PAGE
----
Their, they’re, there. If your forever annoyed by people using words such as these incorrectly, your not alone—but their is a somewhat understandable reason many get them confused. (And if the spelling in this sentence caused you near-physical pain, you’re not alone there either!)
Linguisticians consider many aspects when classifying and describing words, including the trio of meaning, spelling, and pronunciation.
Flour versus flower
You likely know the meaning of the word “synonym”, relating to multiple words with the same approximate meaning (clever/intelligent, tasty/delicious), and “antonym”, relating to words with the opposite meaning (leave/arrive, good/bad). Synonyms and antonyms do not deal with pronunciation and spelling—words can be said and spelt in any way as long as the meanings fit the required definition.
Homonyms are words that have different meanings, are pronounced the same, and are spelt the same. The word derives from the Greek for “same” and “name”. Examples include “bear” (to carry) and “bear” (the animal), and “club” (a social group) and “club” (a heavy object).
Homophones are words that have different meanings, are pronounced the same, and are spelt differently. The word derives from the Greek for “same” and “sound, voice”. Examples include “flour” (in baking) and “flower” (the plant), and “which” (a choice) and “witch” (a magic practitioner).
There are several more categories for words of differing meaning, including homographs (same spelling, any pronunciation), heterographs (different spelling, same pronunciation), heterophones/heteronyms (different pronunciation, same spelling), and more. Many of these categories overlap and intermingle, depending on a word’s spelling, sound, origin, and more.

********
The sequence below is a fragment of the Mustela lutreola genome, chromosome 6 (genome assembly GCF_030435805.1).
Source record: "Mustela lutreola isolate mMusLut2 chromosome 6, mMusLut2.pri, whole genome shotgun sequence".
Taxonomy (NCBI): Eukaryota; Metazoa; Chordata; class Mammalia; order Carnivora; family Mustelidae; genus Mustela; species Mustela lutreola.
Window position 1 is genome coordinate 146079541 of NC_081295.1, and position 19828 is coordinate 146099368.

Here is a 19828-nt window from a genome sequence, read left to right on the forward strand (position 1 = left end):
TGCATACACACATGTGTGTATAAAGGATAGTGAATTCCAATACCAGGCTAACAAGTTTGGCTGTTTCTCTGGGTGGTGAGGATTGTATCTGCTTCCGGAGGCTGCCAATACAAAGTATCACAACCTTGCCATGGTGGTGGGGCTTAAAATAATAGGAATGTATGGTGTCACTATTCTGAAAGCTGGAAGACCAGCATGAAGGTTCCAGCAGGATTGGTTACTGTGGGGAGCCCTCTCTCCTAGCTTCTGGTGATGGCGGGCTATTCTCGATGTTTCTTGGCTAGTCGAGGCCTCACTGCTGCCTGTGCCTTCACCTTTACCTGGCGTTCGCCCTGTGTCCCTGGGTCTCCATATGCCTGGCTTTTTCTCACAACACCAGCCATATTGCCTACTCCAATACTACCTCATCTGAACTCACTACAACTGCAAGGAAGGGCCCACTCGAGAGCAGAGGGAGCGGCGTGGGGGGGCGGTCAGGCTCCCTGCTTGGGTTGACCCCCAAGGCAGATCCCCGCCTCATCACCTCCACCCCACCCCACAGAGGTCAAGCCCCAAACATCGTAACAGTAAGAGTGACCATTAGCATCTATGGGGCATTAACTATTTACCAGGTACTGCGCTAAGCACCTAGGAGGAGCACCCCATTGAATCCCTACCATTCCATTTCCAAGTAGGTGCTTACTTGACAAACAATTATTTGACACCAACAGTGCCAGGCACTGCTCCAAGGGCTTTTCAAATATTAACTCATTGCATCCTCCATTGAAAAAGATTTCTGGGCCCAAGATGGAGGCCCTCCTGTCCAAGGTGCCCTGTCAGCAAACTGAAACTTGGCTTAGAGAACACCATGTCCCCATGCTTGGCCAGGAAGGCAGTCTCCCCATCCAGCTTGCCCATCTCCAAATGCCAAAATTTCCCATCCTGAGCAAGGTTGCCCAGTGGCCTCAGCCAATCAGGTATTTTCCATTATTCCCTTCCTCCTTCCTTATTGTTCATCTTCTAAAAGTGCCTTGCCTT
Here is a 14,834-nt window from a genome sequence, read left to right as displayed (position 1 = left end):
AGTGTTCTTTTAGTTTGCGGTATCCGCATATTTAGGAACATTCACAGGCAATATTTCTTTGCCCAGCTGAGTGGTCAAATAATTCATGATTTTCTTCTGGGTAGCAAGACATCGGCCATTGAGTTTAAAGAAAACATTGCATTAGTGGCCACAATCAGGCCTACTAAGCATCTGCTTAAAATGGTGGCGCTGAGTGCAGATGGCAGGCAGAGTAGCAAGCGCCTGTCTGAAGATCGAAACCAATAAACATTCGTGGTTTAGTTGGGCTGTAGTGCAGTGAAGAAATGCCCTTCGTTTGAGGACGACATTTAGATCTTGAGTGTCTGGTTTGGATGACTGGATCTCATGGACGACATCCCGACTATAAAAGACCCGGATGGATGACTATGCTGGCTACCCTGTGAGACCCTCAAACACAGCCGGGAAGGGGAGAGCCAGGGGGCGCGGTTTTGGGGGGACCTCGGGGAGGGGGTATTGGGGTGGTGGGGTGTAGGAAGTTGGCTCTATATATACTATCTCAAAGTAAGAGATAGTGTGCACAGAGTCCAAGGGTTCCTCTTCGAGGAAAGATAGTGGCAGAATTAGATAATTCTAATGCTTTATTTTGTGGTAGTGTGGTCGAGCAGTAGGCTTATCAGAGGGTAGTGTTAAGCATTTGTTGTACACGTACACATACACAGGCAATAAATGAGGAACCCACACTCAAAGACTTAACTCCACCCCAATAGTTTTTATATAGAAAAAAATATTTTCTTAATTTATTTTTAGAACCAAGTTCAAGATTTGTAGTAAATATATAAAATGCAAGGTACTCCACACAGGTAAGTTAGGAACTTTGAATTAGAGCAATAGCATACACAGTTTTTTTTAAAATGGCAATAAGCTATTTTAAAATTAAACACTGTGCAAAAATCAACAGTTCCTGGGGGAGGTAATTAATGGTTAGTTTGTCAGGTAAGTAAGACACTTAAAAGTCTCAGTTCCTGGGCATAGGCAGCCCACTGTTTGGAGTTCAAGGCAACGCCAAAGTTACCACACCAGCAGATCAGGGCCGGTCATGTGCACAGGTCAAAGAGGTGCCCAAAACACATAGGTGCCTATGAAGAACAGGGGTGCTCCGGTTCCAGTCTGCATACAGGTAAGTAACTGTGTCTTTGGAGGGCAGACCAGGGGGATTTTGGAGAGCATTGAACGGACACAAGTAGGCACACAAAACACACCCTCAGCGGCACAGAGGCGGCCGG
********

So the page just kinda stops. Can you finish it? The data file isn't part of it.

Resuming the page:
More than wordplay
Homophones and homonyms are often used incorrectly. According to scholastic.com, some of the most commonly mixed-up homophones include affect/effect, than/then, which/witch, here/hear, are/our, buy/by, weather/whether, bear/bare, to/too/two, accept/except and the dreaded there/their/they’re and you’re/your groups. Are you guilty of mixing up your homonyms?
Some languages possess more homonyms and homophones than others—tonal languages, for example. Mandarin Chinese is a good example here; the language has many homophonic syllables that are commonly used in wordplay, humour, poetry, advertising, text-messaging and more.
Homonyms and homophones are important considerations in advertising—for example, in cantonese, “four” is a homonym for “death”. This cultural association is so strong that some brands omit fourth versions of their products and jump straight to five to avoid it (Canon’s Powershot camera line went straight from G3 to G5), and elevators skip floors containing the number four. When advertising in an unfamiliar country or language, play it safe and get some advice from a local!
Quiz: Can you identify and correct the homophones and homonyms in the following sentences?
1. I red another chapter of my book on my lunch brake.
2. Susan through the ball to Edwin.
3. Janet poured over her college textbooks.
4. Harriet was unsure weather to go to the party or not.
5. Christopher was badly effected by see-sickness.
6. Some of these sentences may contain multiple homonyms, so keep your eyes pealed.
7. Oliver eight the hole birthday cake in one go!
8. We can go over the proposal next weak to insure its complete.
9. In principal, that shouldn’t be a problem.
10. I’d like to go over and give her a peace of my mind!
Another quiz, available here, removed homonymic words from sentences to test your knowledge. The questions include:
1. ____ in mind that the US constitution protects the right of people to _____ arms.
What combination of “bear” and “bare” is needed here?
2. Of ____ you can try to top the ____ record.
What combination of “course”, “corse”, and “coarse” is needed here?
3. You need to ____ your sources, or the next ____ you’ll see is an “F” on your paper.
What combination of “sight”, “site”, and “cite” is needed here?
Do get in touch and let us know how you did!
1. red = read, and brake = break. 2. through = threw. 3. poured = pored. 4. weather = whether. 5. effected = affected, and see = sea. 6. pealed = peeled. 7. eight = ate, and hole = whole. 8. insure = ensure, and its = it’s. 9. principal = principle. 10. peace = piece.
Answers for the second quiz available here; answers for the questions shown are “bear/bear”, “course/course”, and “cite/sight”.